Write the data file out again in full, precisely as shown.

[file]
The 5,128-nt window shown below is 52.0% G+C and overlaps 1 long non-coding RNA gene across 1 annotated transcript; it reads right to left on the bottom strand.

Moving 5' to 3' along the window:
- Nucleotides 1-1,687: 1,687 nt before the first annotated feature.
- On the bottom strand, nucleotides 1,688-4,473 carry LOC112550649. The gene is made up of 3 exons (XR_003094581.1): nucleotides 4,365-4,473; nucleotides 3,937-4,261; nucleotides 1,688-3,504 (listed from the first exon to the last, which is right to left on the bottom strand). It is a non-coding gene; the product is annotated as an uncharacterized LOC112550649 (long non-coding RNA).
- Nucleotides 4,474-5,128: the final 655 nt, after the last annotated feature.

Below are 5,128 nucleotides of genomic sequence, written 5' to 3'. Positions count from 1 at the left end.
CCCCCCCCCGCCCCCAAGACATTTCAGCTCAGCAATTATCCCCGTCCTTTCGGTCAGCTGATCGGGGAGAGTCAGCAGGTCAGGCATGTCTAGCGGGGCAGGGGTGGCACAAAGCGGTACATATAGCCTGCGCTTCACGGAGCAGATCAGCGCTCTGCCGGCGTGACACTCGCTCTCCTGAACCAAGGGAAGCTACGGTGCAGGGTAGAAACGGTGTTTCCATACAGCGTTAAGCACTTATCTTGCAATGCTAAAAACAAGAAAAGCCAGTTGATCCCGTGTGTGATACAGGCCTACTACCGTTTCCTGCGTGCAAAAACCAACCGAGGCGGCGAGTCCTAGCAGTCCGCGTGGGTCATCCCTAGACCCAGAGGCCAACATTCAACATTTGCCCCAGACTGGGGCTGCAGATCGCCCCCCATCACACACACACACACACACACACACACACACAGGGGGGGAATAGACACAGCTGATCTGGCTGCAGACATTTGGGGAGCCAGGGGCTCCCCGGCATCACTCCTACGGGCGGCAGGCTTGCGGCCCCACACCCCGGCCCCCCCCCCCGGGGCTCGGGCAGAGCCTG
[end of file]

The 5,128-nt window shown below is 52.0% G+C and overlaps 1 long non-coding RNA gene across 1 annotated transcript; it reads right to left on the bottom strand.

Moving 5' to 3' along the window:
- Nucleotides 1-1,687: 1,687 nt before the first annotated feature.
- On the bottom strand, nucleotides 1,688-4,473 carry LOC112550649. The gene is made up of 3 exons (XR_003094581.1): nucleotides 4,365-4,473; nucleotides 3,937-4,261; nucleotides 1,688-3,504 (listed from the first exon to the last, which is right to left on the bottom strand). It is a non-coding gene; the product is annotated as an uncharacterized LOC112550649 (long non-coding RNA).
- Nucleotides 4,474-5,128: the final 655 nt, after the last annotated feature.

Below are 5,128 nucleotides of genomic sequence, written 5' to 3'. Positions count from 1 at the left end.
CCCCCCCCCGCCCCCAAGACATTTCAGCTCAGCAATTATCCCCGTCCTTTCGGTCAGCTGATCGGGGAGAGTCAGCAGGTCAGGCATGTCTAGCGGGGCAGGGGTGGCACAAAGCGGTACATATAGCCTGCGCTTCACGGAGCAGATCAGCGCTCTGCCGGCGTGACACTCGCTCTCCTGAACCAAGGGAAGCTACGGTGCAGGGTAGAAACGGTGTTTCCATACAGCGTTAAGCACTTATCTTGCAATGCTAAAAACAAGAAAAGCCAGTTGATCCCGTGTGTGATACAGGCCTACTACCGTTTCCTGCGTGCAAAAACCAACCGAGGCGGCGAGTCCTAGCAGTCCGCGTGGGTCATCCCTAGACCCAGAGGCCAACATTCAACATTTGCCCCAGACTGGGGCTGCAGATCGCCCCCCATCACACACACACACACACACACACACACACACAGGGGGGGAATAGACACAGCTGATCTGGCTGCAGACATTTGGGGAGCCAGGGGCTCCCCGGCATCACTCCTACGGGCGGCAGGCTTGCGGCCCCACACCCCGGCCCCCCCCCCCGGGGCTCGGGCAGAGCCTG